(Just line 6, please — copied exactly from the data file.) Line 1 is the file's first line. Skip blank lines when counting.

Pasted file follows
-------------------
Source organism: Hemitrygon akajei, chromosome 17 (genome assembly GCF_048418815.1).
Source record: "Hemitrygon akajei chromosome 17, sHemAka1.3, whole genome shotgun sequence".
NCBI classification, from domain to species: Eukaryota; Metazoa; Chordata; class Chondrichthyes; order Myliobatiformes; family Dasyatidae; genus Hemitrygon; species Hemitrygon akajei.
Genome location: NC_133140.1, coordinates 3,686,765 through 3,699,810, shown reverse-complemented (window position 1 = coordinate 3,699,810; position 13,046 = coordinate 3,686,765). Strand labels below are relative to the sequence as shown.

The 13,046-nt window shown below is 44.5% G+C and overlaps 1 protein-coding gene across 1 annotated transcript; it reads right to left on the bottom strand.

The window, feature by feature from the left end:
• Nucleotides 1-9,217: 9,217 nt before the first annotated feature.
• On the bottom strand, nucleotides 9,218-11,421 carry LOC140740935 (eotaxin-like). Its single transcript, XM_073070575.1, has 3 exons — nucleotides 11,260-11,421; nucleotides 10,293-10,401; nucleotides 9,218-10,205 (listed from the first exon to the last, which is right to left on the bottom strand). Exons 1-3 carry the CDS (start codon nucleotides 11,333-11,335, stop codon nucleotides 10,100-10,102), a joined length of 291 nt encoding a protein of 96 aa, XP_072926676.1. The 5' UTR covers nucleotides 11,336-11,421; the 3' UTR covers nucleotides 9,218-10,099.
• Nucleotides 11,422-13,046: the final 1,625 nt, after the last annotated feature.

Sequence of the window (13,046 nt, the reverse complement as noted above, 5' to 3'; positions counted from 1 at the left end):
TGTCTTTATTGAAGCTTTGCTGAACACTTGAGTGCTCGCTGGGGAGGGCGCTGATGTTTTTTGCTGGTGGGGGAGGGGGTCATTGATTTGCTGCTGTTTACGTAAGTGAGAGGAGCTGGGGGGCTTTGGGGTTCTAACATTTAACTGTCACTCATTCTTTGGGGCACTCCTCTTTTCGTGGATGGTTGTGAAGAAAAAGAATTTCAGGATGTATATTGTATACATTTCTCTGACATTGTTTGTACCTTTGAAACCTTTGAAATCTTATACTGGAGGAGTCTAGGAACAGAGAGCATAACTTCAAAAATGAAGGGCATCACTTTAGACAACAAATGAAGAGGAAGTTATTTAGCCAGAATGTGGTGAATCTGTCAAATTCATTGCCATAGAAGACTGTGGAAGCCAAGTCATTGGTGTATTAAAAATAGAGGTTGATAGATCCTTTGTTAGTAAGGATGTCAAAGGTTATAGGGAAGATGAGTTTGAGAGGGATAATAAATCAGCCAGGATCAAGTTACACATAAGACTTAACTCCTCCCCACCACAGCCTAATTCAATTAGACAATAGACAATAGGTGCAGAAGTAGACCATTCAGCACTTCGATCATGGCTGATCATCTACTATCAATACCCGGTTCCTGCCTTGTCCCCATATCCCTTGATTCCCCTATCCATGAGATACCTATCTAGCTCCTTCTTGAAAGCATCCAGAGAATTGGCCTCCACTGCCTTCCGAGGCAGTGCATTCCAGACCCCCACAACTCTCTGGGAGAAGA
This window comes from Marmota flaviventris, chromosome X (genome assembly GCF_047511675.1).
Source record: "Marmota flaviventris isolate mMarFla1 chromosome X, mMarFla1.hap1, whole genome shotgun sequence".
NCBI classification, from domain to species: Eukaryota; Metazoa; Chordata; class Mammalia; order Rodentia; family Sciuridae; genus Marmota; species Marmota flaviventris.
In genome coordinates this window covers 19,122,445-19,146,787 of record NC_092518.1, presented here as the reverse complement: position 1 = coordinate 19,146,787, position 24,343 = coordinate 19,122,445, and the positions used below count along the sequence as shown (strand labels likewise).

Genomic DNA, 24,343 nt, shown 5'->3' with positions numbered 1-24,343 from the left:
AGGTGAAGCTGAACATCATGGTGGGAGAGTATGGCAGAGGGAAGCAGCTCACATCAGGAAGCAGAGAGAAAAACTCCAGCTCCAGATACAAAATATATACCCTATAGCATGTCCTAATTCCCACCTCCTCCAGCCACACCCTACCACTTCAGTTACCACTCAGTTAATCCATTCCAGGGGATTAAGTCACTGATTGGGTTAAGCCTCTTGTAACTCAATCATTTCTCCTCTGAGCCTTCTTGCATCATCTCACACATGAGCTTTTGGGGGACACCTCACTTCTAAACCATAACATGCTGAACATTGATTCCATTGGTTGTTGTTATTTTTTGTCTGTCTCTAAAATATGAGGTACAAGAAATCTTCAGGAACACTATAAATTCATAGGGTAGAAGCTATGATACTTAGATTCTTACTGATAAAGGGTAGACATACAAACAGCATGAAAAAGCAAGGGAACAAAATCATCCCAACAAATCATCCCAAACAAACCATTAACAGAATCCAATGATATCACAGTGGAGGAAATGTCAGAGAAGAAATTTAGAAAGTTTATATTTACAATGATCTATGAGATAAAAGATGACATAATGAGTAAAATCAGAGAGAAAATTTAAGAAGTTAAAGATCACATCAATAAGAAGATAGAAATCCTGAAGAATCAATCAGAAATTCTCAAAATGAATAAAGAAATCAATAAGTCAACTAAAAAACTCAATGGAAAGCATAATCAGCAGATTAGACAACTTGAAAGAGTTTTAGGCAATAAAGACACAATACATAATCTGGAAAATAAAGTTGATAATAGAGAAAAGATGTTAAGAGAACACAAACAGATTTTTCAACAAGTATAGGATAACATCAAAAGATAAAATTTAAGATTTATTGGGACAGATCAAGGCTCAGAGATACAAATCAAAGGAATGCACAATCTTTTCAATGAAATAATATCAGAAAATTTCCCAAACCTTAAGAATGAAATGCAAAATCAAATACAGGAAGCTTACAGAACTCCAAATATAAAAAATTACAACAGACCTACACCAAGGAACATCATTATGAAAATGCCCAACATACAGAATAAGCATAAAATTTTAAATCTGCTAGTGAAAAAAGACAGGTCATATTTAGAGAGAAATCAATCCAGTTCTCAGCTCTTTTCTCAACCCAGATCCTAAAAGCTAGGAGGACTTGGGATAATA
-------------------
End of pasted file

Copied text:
The window, feature by feature from the left end: